A long line of cases has held that a standard indemnification provision in a bilateral commercial contract will be presumed not to provide for fee-shifting with respect to claims between the contracting parties absent a clear and unequivocal articulation of an intent to do so. In International Rail Partners v. American Rail Partners, C.A. No. 2020-0177-PAF (Del. Ch. Nov. 24, 2020), Vice Chancellor Paul Fioravanti refused to extend that presumption to indemnification and advancement provisions in limited liability company agreements.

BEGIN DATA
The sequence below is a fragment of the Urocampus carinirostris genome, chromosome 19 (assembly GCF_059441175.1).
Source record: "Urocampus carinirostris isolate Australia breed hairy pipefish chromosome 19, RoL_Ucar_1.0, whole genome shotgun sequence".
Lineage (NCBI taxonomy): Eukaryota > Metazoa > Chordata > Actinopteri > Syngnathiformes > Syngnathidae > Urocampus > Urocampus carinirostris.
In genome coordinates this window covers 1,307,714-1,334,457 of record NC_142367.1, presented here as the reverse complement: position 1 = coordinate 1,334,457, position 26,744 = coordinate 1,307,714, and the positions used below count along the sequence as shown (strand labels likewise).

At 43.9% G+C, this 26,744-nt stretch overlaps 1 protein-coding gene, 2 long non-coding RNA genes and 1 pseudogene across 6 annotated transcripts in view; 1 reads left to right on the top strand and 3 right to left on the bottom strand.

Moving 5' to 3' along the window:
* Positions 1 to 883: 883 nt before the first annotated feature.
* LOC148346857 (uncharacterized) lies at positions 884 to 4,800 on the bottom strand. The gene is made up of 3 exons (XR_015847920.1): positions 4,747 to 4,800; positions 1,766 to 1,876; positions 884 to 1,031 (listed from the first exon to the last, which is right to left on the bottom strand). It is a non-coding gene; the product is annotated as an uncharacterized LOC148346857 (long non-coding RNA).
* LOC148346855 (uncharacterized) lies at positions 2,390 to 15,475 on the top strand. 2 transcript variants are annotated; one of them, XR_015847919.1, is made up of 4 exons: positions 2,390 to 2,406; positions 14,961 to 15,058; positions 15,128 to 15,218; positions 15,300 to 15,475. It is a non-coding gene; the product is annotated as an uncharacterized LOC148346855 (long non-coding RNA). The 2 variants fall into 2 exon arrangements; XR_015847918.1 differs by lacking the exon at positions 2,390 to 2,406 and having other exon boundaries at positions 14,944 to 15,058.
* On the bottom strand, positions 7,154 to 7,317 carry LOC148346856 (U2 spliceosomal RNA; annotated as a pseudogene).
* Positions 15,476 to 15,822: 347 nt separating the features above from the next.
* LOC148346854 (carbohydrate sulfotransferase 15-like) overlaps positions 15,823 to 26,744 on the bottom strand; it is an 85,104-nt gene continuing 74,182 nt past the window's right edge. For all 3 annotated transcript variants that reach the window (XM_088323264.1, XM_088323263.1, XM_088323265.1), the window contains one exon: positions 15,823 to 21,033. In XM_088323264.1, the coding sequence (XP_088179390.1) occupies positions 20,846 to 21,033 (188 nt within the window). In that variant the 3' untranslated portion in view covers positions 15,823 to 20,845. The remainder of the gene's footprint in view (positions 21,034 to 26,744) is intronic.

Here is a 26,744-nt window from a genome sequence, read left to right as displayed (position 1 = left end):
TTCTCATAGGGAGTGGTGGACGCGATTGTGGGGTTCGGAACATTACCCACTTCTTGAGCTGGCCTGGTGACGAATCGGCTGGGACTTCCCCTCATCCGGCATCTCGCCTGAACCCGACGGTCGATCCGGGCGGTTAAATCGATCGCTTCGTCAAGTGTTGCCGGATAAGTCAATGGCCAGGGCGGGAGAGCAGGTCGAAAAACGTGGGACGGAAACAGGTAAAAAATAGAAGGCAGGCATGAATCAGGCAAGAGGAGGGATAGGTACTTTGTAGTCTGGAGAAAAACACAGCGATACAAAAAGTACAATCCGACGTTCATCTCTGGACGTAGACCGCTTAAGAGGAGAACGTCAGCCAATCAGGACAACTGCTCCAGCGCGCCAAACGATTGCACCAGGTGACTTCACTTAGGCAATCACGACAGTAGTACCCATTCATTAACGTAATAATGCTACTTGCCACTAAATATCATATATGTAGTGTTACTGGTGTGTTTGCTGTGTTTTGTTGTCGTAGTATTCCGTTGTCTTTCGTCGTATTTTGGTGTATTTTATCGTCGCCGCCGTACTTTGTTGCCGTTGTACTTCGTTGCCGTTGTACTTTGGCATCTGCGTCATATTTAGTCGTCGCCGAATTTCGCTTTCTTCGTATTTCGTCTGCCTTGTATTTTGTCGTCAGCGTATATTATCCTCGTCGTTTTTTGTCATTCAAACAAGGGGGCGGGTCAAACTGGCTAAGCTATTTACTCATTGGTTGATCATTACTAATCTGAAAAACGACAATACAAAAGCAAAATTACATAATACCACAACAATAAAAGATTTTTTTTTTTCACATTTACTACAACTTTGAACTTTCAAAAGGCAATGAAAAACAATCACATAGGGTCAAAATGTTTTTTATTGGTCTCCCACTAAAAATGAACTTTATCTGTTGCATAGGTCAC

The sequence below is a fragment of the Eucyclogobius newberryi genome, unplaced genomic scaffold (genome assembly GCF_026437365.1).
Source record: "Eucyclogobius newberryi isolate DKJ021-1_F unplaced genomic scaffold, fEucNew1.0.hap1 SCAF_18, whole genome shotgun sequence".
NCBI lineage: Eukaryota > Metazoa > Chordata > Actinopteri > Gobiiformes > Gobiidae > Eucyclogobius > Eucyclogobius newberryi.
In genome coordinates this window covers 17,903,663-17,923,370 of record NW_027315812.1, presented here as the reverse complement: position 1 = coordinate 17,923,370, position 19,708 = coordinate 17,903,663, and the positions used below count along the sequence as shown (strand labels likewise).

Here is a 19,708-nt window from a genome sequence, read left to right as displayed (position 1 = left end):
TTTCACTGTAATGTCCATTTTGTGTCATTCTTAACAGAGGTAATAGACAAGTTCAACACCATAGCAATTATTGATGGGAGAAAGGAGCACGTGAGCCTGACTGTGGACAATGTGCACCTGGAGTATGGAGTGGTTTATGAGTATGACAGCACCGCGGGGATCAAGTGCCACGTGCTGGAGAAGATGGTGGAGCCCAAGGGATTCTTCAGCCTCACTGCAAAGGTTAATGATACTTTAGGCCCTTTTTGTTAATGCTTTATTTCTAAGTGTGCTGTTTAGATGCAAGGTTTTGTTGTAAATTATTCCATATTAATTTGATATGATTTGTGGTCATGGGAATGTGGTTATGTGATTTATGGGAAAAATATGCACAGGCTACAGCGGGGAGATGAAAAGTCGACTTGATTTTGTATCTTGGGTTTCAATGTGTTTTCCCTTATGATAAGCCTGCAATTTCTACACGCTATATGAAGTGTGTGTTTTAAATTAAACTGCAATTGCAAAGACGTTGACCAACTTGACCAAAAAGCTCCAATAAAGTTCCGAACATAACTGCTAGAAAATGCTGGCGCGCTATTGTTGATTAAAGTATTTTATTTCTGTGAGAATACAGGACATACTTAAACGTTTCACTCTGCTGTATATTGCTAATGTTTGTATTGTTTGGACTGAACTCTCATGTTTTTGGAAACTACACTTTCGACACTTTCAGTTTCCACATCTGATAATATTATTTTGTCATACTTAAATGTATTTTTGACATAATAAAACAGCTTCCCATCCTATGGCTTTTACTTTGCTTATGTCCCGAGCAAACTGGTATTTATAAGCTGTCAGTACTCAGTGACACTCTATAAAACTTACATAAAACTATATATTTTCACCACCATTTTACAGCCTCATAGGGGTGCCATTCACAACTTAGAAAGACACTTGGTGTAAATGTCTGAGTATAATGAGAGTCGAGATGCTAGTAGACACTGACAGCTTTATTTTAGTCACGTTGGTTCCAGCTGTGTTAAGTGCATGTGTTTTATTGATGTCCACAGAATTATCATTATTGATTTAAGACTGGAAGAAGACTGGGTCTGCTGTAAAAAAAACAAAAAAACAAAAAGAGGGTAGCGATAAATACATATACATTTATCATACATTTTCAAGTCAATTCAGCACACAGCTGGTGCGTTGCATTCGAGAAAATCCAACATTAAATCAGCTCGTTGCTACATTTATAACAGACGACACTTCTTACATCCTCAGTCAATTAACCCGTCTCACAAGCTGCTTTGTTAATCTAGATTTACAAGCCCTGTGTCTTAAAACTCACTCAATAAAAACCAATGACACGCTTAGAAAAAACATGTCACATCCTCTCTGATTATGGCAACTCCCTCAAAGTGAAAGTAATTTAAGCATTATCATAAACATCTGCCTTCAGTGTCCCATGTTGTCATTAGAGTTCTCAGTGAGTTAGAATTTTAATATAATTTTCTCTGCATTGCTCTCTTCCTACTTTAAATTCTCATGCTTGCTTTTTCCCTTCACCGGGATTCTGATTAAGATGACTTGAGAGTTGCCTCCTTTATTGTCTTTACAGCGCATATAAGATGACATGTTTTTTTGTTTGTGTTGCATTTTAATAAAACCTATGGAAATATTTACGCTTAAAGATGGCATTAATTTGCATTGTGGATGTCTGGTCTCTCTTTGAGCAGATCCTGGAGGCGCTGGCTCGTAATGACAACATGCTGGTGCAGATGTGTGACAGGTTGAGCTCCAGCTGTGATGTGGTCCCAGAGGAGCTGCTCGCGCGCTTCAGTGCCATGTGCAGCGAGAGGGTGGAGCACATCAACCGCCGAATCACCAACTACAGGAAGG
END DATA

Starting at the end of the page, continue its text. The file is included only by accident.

Defendant American Rail Partners was a Delaware limited liability company with two members: plaintiff International Rail Partners (IRP) and nonparty SBS. Plaintiff Marino was IRP’s CEO and controlled two other affiliates, including the parent of IRP. The company’s LLC agreement provided that the company would be managed by a board of directors, and identified Marino as a director, chairman of the board, and CEO of the company. The Agreement also provided that day-to-day management of the company would be performed by IRP in accordance with a management agreement, which was incorporated by reference in the LLC agreement.
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